Students talk presidential candidates

Back to Article
Back to Article

Students talk presidential candidates

Elissa Tauscher

Elissa Tauscher

Elissa Tauscher

by Jasmine Bermudez, Senior Staff Writer

Hang on for a minute...we're trying to find some more stories you might like.


Email This Story






San Diego State students who attended the Associated Students presidential debate on Wednesday, March 8 shared their choices for A.S. president and reactions toward the candidates’ responses about the Aztec mascot.

Political science junior Mustafa Alemi said he was upset when Ben Delbick referenced a former alumni and talked about the administration’s stance on changing SDSU’s mascot.

“We are Associated Students; we don’t represent the interests of alumni or faculty, staff or administration,” Alemi said. “We represent the interests of students.”

Alemi said the emphasis should be placed on the interests of Native American students on campus.

“Interests shouldn’t be (based) on whether a donor is going to pull their funding,” Alemi said.

Junior international business major Ella Napata said she “hated” Delbick’s response about the Aztec mascot.

“If I was Native American I would feel so discouraged to go to this school because you are viewing my culture as a costume and that is why I’m definitely not voting for that guy,” Napata said. “His response that the brand of the school is better than the people that are in it blows my mind.”

Electrical engineering senior Kevin Archangel said he respects Delbick’s stance on the Aztec.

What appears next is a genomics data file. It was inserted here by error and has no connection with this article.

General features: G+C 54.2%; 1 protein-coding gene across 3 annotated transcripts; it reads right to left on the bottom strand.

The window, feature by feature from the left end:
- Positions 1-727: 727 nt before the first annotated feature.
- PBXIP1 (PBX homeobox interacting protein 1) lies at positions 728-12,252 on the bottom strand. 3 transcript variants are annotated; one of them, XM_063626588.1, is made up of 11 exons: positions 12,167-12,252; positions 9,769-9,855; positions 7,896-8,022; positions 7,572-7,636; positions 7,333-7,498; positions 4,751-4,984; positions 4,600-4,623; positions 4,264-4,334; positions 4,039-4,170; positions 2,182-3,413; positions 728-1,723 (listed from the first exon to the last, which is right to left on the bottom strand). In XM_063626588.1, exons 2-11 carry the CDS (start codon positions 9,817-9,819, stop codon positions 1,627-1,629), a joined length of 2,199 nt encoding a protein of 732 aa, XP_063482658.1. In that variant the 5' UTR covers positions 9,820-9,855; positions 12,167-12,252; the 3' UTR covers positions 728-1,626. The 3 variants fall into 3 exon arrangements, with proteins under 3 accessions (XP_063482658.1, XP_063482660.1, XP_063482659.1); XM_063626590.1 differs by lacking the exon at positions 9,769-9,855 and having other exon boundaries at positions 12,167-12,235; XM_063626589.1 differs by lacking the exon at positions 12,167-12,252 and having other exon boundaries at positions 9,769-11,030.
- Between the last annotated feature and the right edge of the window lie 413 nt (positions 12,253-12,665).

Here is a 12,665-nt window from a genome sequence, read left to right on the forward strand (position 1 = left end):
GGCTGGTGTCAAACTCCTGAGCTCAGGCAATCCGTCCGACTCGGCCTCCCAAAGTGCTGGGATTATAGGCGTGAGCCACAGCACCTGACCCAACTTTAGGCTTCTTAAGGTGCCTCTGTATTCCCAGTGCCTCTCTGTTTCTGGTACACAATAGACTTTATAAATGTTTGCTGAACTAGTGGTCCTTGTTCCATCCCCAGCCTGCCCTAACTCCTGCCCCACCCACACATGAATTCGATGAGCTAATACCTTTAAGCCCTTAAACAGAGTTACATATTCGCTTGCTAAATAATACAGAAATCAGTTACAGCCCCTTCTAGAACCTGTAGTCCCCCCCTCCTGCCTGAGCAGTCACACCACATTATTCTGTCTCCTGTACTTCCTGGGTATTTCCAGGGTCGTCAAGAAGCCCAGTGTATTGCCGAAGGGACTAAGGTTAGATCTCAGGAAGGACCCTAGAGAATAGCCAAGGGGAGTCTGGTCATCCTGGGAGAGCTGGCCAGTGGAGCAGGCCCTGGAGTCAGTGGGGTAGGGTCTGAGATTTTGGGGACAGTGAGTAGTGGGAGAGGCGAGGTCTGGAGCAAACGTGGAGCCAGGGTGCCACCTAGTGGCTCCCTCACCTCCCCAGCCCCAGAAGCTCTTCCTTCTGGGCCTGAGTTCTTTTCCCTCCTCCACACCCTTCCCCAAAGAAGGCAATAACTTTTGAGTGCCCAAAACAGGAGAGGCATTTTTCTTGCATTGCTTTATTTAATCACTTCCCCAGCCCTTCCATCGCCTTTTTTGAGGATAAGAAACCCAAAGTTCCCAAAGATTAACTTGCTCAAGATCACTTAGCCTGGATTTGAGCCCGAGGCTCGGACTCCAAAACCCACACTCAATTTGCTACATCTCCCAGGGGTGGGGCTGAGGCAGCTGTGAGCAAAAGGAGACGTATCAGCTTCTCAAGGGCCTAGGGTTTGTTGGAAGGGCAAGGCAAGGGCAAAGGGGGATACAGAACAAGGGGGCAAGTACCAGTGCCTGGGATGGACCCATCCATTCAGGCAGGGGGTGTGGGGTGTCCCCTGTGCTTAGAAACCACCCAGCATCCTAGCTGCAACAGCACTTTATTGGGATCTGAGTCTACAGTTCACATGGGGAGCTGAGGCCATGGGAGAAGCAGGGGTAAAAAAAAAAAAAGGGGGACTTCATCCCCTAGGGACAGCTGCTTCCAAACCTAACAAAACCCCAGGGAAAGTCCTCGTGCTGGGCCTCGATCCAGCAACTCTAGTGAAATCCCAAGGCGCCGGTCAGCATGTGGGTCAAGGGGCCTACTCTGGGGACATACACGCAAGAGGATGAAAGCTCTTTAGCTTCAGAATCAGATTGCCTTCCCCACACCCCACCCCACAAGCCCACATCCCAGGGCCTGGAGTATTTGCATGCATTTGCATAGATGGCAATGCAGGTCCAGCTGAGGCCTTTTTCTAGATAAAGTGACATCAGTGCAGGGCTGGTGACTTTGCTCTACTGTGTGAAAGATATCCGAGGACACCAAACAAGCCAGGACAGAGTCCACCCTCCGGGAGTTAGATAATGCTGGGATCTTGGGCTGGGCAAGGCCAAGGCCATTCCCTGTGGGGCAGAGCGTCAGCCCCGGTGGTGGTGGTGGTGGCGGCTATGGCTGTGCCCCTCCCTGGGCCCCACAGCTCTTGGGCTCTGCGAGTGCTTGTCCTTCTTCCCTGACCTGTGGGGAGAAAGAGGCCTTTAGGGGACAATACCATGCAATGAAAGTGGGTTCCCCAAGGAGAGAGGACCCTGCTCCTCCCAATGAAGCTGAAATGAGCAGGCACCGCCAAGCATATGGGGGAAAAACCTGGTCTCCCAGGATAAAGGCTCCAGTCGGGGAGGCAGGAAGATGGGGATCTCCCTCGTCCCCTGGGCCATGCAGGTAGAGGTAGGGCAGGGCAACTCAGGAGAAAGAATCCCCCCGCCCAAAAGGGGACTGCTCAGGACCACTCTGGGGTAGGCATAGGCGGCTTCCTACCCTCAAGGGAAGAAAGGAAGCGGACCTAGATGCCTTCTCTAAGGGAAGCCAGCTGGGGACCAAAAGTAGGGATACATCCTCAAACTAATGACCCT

“Although most people don’t want to talk about changing it, I am not for the change,” he said. “I do believe in the appreciation of what it stands for because I do understand the history and the context of it, (but it) will create a big fiscal damage to our school.”

Archangel said he believes the Aztec name pays homage and respect to the legacy, and that is what the school has to understand.

He said he sees Chimezie Ebiriekwe, the presidential candidate for the Transform SDSU slate, and Delbick as the top two leaders.

“Those two are the ones that may make the actual difference,” he said. “The only difference is Chimezie comes with experience, diversity and a background because he has been intertwined and left his mark on anything he has done.”

Business administration sophomore Dominique Davis said she sides with the candidate that agrees to hear the concerns of students who find it offensive.

“We should not be parading around in other people’s culture, and I completely see why people find it so offensive,” Davis said. “Rather than dismissing their concerns, we should be accepting of their feelings. Culture is not a costume.”

Archangel commented on Ebiriekwe not visiting all the organizations he said he would speak at during his time as A.S. Vice President of University Affairs. During a KCR presidential debate on March 10, Ebiriekwe did clarify that he did visit all of the organizations, but he did not turn in his paperwork on time. 

“He has to understand that when you give your word you have to uphold to your word, but that’s when the student accountability comes to play,” Archangel said.

Napata said she is probably going to vote for Ebiriekwe.

“I am tired of seeing the same kind of representation,” she said. “(There’s) usually a white male with a fraternity background in these positions and I just want to see someone who has the same experiences as I do.”